Follow these five steps every time.

  • Wet your hands with clean, running water (temperature does not matter), turn off the tap, and apply soap.
  • Lather your hands by rubbing them together with the soap. Lather the backs of your hands, between your fingers, and under your nails.
  • Scrub your hands for at least 20 seconds.
  • Rinse your hands well under clean, running water.
  • Dry your hands using a clean towel.

Common questions

Is there a vaccine to prevent or cure Coronavrius?

Yes. Covid-19 vaccines help our bodies develop immunity to the virus that causes Covid-19 without us having to get the illness. Currently the following vaccinations are being used in Ireland: Pfizer/BioNTech, Moderna, AstraZeneca and Janssen/ Johnson & Johnson.

Antigen Testing

A COVID-19 antigen test detects coronavirus proteins in the mouth and throat. This test determines whether a person is currently infected with COVID-19.

Antigen testing is a suitable ‘first line of defense’ test against COVID-19, particularly in individuals who have COVID symptoms, because it is a relatively simple procedure, and is quicker than other approaches – like PCR testing; it typically takes around 15 minutes for a result.

It is less accurate than PCR testing, however, as a high viral load is required for the antigen test to detect SARS-CoV-2 virus (COVID-19). Some people in the early or late stages of infection may therefore return a false result, although this is not common.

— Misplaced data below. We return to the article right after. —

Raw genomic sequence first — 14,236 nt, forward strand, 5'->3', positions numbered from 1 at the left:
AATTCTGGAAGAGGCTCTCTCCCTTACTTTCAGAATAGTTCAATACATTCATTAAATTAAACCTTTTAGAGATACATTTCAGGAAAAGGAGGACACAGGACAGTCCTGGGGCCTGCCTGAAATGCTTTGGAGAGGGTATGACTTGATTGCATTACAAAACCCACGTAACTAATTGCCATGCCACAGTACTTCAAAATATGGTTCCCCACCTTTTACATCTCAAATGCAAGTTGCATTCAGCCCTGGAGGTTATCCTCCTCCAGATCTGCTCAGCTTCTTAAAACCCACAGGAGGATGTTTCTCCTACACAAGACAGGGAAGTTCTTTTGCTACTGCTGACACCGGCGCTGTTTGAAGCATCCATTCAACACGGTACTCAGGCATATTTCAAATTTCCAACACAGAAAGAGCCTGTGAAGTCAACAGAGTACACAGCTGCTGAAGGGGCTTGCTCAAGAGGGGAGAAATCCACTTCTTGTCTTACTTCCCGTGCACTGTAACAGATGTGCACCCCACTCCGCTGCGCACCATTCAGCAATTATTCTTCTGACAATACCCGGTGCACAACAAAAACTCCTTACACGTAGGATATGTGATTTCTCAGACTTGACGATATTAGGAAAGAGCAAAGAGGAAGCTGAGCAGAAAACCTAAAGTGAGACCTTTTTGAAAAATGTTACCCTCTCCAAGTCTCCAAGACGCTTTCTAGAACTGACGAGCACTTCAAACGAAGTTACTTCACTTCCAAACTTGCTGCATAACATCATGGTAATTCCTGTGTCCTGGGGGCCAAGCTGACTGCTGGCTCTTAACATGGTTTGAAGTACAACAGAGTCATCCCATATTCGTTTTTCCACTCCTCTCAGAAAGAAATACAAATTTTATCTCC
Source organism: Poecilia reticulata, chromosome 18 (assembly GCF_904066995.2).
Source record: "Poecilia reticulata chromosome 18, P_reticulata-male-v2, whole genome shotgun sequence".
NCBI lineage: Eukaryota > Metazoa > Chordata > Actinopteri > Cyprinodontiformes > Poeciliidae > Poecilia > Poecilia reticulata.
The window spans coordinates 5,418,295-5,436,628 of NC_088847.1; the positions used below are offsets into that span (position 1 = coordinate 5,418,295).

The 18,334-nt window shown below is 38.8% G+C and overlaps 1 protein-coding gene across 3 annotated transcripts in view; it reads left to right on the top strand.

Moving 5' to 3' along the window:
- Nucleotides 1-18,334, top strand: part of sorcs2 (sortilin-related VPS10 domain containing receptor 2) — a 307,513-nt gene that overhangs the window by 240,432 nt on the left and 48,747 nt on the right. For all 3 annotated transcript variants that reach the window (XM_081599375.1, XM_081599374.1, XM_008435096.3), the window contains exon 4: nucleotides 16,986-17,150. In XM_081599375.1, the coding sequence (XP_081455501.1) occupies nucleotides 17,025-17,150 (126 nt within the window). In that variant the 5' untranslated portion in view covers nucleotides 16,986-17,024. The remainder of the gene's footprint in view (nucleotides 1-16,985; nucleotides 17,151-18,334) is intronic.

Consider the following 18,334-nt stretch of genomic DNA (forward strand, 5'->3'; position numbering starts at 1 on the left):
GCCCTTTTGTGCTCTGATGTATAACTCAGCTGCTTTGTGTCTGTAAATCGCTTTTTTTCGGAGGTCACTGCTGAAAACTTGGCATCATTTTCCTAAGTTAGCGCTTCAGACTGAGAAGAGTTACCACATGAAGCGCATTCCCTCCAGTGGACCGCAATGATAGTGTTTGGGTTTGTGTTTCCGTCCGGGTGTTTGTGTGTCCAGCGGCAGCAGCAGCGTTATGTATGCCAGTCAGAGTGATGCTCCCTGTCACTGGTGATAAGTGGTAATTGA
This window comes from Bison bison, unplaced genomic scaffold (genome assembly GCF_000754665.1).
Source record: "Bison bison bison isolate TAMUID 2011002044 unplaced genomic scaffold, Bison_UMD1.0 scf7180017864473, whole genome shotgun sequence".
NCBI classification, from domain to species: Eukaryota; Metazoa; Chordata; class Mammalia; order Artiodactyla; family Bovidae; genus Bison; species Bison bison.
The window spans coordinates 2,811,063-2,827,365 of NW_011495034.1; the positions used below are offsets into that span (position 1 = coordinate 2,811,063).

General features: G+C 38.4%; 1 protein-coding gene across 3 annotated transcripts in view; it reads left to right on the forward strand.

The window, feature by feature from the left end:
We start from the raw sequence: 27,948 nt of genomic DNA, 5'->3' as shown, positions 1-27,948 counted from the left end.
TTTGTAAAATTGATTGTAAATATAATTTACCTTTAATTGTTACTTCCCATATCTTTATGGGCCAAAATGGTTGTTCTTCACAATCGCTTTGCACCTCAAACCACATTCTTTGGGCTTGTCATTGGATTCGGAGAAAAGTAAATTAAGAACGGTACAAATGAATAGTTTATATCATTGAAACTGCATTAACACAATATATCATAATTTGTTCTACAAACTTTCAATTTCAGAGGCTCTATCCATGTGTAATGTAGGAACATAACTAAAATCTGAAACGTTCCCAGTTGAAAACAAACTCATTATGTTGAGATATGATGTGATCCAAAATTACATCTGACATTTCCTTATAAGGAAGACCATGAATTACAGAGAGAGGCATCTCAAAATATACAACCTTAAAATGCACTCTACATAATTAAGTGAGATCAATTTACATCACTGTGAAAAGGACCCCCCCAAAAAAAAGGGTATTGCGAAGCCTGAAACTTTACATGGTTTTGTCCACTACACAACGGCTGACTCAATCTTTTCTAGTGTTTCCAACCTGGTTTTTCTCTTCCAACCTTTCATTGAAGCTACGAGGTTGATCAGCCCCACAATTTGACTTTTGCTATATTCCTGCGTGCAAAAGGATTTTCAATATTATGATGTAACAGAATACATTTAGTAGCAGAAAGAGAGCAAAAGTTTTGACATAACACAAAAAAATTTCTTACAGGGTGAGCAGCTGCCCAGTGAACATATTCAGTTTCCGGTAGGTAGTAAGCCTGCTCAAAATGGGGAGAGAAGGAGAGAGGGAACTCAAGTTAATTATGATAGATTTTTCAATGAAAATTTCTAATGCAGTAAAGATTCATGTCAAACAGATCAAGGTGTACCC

PCR Tests

The polymerase chain reaction (PCR) test for COVID-19 is a molecular test that analyzes your upper respiratory specimen, looking for genetic material (ribonucleic acid or RNA) of SARS-CoV-2, the virus that causes COVID-19. Scientists use the PCR technology to amplify small amounts of RNA from specimens into deoxyribonucleic acid (DNA), which is replicated until SARS-CoV-2 is detectable if present. The PCR test has been the gold standard test for diagnosing COVID-19 since authorized for use in February 2020. It’s accurate and reliable.

Importance of Personal and Protective Equipment (PPE)